The Dalek Generation by Nicholas Briggs

I’ve been looking forward to this book hugely since its announcement. Russell T Davies has recently spoken of his regret at not asking Nick Briggs to write an episode during his reign. Given the high quality of his Big Finish work, it is a tantalising possibility that I’m sure many of us have considered. Here he does get to write for the Eleventh Doctor, with his usual ear for each incarnation providing another faithful characterisation. What’s even better is the man who voices the Daleks for the TV and Big Finish stories, and has written epic tales for them in the main range and the Dalek Empire stories, getting to craft an adventure in prose.

As has been said many times, the Daleks are at their best as calculating and manipulative, rather than screaming psychos. Here they have come up with a brilliantly difficult plan for the Doctor to crack. By having them as the apparent benefactors to billions of humans, its very difficult to organise an effective rebellion, or even find out what their true plan is. These are like the seemingly-reformed Daleks we see in Victory of the Daleks and especially the Tangled Web segment of Dark Eyes writ on a huge scale. Briggs imports his Dalek Time Controller from Dark Eyes, Lucie Miller/To The Death and Patient Zero, a nemesis who is rapidly becoming a Davros-subsitute that we can eagerly look forward to re-matches with.

Like all good science fiction, The Dalek Generation has something to say about the world we live in, with references to a huge recession, a state begrudgingly providing welfare, that is unfeeling towards the individual people and their circumstances; the importance of the press also caring enough to take the right action on behalf of the people; and the banality of reality television.

Although the cover illustration shows the Doctor in his ‘7B’ clothes, this story presumably takes place in that two hundred year gap between The God Complex and Closing Time, or between adventures in series 7A. The Doctor is described as wearing his tweed jacket, and the TARDIS console is the pre-Snowmen version. The Doctor is companion-less, but neither mourning the Ponds nor searching for Clara.

The substitute companions for this story are the three recently-orphaned Blakely children: Sabel, Jenibeth and Ollus. Orphaned children are a staple of sci-fi and fantasy; Harry Potter, Lemony Snicket and to some extent Star Wars have all worked with this. Doctor Who has long been an escape for kids from a difficult childhood, and so the Doctor is here for the Blakelys. It’s very sensitively written, and their grief is not shied away from at all. As we’ve seen many times on television, Matt Smith’s Doctor is excellent with children. There’s a nice comment here on the Doctor’s personality here too: he’d clearly rather not be around the bereaved, and is far more comfortable rescuing the children from danger than comforting them. At one point he physically tries to block them out. This reminds me of the Fourth Doctor in Logopolis when he drapes an avuncular arm around Nyssa, walks so far with her, then turns around and blows the air out of his cheeks like he’s just avoided something unpleasant. Like his insistence to Amy in The God Complex – he is just a madman in a box, and his childlike nature ‘always running towards the next thing’ leaves him ill-equipped to deal with human emotional consequences.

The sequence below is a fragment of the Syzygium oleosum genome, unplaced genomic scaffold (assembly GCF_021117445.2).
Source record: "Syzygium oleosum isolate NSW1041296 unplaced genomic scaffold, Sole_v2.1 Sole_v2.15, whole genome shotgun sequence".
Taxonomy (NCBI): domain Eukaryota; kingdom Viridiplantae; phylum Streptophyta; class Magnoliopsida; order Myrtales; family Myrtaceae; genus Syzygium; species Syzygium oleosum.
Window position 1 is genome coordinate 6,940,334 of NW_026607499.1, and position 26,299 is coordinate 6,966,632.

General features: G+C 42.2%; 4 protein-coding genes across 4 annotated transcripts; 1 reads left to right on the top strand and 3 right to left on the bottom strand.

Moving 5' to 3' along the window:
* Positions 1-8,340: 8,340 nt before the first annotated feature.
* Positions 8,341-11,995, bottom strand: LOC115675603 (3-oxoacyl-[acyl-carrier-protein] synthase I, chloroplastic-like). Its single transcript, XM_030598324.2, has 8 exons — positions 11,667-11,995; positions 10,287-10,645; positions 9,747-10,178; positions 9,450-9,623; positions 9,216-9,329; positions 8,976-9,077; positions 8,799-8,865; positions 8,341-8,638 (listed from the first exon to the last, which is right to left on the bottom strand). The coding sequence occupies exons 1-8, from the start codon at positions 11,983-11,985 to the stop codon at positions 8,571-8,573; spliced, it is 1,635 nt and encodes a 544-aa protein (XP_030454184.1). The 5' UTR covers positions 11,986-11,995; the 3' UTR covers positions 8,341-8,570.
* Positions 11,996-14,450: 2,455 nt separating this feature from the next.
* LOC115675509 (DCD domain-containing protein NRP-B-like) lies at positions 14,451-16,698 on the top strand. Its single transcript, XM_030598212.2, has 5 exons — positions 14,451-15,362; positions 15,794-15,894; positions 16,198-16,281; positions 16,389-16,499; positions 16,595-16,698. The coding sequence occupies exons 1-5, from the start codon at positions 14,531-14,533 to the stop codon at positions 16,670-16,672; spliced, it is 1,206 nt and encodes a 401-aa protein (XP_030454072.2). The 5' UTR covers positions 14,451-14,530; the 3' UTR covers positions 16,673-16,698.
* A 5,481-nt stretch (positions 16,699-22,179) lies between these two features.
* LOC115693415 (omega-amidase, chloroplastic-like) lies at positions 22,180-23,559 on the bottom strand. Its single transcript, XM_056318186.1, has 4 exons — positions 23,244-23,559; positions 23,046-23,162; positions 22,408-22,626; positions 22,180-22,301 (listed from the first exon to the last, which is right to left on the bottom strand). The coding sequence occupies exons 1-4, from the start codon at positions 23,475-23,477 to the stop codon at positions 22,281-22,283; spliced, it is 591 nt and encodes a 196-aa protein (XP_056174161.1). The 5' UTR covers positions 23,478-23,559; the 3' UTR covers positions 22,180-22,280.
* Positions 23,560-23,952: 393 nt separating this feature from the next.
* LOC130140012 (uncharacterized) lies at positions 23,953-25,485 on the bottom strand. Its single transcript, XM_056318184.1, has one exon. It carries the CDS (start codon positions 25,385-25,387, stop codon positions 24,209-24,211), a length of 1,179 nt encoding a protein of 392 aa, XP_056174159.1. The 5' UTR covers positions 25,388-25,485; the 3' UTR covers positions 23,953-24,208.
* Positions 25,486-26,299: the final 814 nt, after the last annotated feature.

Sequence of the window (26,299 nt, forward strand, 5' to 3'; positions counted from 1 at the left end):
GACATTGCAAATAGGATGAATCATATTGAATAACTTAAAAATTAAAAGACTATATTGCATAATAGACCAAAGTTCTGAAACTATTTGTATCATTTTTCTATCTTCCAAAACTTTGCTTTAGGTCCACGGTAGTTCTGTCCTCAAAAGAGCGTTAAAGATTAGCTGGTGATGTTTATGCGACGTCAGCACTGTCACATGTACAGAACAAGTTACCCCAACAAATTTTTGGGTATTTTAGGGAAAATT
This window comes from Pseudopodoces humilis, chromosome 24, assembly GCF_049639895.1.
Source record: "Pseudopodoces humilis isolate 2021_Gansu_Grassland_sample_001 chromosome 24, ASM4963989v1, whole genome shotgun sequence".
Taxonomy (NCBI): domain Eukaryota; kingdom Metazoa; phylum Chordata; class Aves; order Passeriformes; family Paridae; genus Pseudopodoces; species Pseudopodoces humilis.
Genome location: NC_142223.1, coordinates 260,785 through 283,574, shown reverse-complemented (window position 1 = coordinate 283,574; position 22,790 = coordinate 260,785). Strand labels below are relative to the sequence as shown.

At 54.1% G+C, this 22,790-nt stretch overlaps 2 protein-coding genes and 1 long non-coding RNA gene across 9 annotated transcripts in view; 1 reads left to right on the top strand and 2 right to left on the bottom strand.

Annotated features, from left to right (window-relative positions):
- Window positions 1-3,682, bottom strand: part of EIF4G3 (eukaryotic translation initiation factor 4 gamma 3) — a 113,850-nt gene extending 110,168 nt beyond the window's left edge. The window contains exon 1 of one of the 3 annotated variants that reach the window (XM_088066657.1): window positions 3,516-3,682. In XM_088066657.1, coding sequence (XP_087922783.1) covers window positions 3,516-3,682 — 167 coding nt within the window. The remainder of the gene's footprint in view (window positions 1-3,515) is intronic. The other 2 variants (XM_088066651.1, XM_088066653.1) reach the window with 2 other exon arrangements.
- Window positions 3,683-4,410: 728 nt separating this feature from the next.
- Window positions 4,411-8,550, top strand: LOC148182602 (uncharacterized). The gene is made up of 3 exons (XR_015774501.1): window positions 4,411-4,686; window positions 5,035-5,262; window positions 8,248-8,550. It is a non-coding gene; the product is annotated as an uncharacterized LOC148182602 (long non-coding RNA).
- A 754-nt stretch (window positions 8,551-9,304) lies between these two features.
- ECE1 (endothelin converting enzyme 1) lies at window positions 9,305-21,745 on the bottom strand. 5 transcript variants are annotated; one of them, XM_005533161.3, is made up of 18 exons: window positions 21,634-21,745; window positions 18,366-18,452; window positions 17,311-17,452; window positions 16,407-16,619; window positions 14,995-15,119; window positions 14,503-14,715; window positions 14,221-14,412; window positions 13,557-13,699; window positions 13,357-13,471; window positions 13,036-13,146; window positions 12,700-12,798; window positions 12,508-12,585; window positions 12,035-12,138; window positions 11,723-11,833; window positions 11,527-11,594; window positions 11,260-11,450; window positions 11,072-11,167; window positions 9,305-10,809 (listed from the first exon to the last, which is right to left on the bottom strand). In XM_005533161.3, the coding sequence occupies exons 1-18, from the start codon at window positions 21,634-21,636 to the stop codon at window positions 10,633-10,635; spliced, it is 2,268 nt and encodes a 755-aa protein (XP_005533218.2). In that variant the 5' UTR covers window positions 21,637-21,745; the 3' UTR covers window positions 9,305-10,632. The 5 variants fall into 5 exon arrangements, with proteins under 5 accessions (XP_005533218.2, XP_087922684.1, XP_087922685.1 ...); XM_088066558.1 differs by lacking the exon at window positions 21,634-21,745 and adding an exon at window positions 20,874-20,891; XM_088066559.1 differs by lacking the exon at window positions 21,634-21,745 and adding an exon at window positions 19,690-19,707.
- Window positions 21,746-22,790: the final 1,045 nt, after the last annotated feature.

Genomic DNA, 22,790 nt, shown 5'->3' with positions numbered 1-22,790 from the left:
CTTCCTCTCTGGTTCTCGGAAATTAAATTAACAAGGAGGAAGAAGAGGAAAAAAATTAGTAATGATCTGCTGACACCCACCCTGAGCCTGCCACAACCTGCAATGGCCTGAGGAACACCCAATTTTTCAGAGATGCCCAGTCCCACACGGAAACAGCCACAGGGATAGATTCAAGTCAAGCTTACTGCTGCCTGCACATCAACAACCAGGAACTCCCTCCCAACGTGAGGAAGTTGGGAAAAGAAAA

Hopefully this is the first of many such novels from Mr Briggs, a writer with a seemingly-endless imagination for excellent Dalek stories.

Not read The Dalek Generation yet? Buy now from Amazon:

The Dalek Generation (Doctor Who) (Dr Who)

On Kindle:

Doctor Who: The Dalek Generation (Dr Who)

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One thought on “The Dalek Generation by Nicholas Briggs

  1. I just finished reading “The Dalek Generation” written by Nicholas Briggs. It was my the first Doctor Who book I’ve ever read. It was wonderful!

    From start to finish, I was totally mesmerized! I felt the emotions of the people in the story. I was happy, sad, and angry–sometimes all at the same time! I felt like I was on an emotional rollercoaster ride the whole time I was reading it!

    I love it when I can get totally immersed in a book! I could actually hear Matt Smith’s voice as the Doctor! I could picture in my mind, him performing the scenes from the book! And as always, I could hear the fantastic vocal stylings of Nicholas Briggs as the voice of the Daleks!

    “The Dalek Generation” is a wonderful story beautifully written! I highly recommend this book to anyone who is a Whovian and to any future Whovians as well! Bravo and Thank you to Mr Briggs! May he write many more in the years to come!

    ASL

    June 29, 2013

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